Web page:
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St. Mary’s jurors issued a $185,000 judgment against the commissioners of Leonardtown on Wednesday after two days of testimony and arguments about a pair of sewage backups into a house off Point Lookout Road.

Jurors found that the town was negligent, allowed a nuisance to exist and that what occurred on Oct. 19, 2009, and Jan. 30, 2011, at the house owned by Nancy Bupp and David Deaderick, a Mechanicsville couple, amounted to an act of trespassing.

The town’s administrator said Thursday that its attorney in the case, through an insurance trust, might file post-trial motions in the matter.

Loyd Byron Hopkins, the couple’s lawyer, told the jurors during opening arguments on Monday that the case was about responsibility and the town “refusing to do what’s right,” in that it didn’t adequately fix the problems in a PVC line running from the house and connected to a cast iron main sewer line under the highway.

The two sewage backups interfered with the couple’s ability to rent out the house to tenants, Hopkins said, and the problems occurred because of “a dip” in the PVC line that had been installed in 1999, when someone else owned the house. Hopkins said the dip in the line, under the highway, impeded the gravity flow system, but that the town refused to make the necessary repairs.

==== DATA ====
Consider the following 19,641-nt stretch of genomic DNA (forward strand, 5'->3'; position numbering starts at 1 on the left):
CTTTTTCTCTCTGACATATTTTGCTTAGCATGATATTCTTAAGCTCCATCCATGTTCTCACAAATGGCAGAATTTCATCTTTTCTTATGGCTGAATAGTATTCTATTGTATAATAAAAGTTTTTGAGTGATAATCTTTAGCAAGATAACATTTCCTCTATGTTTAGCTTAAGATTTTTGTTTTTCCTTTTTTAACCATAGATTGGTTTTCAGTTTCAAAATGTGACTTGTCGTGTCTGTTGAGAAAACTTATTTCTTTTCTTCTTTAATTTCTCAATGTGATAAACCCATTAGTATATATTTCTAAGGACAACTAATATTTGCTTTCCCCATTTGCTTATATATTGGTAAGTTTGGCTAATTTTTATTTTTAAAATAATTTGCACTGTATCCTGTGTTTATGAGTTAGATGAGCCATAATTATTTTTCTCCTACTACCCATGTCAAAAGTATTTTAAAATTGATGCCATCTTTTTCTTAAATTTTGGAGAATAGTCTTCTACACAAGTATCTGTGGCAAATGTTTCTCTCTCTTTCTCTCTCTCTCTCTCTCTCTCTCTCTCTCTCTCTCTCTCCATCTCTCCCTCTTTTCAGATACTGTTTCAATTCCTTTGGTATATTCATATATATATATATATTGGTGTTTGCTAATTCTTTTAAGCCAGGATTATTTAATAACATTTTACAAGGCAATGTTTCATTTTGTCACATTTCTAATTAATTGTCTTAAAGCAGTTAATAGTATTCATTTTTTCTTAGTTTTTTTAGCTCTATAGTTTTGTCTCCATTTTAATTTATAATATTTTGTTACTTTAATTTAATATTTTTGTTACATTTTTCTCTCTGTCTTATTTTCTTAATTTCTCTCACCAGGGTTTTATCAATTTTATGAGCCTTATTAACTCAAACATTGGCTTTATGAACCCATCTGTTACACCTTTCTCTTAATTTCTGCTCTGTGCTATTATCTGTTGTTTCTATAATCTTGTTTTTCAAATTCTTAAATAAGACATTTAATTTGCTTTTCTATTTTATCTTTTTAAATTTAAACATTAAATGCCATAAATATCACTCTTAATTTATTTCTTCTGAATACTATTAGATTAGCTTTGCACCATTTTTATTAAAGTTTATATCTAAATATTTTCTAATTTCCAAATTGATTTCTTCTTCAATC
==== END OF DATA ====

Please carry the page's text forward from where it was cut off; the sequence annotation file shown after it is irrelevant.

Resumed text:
“Because of costs, they don’t want to fix the problems,” Hopkins said. “They have a duty to maintain it in a proper fashion.”

Matthew Peter, the lawyer for the town, told the jurors that there are two sections to the lateral line running to the property, with two cleanout caps for access, and that there were two dips in the line — including one in a portion that was the property owners’ responsibility.

“That’s their problem. That’s their lateral line,” Peter said, adding that the backups occurred in that portion of the line, between the two cleanout caps, including at a time when the plaintiffs rented the house out to a tenant with several young children.

“The town is not shirking its responsibility,” Peter said, and the only sewage that backed up into the home, was coming from the home. “A cause of the problem is stuff that’s been inserted into the system, in the home,” he said.

The jurors ruled that the plaintiffs were not contributorily negligent in the matter.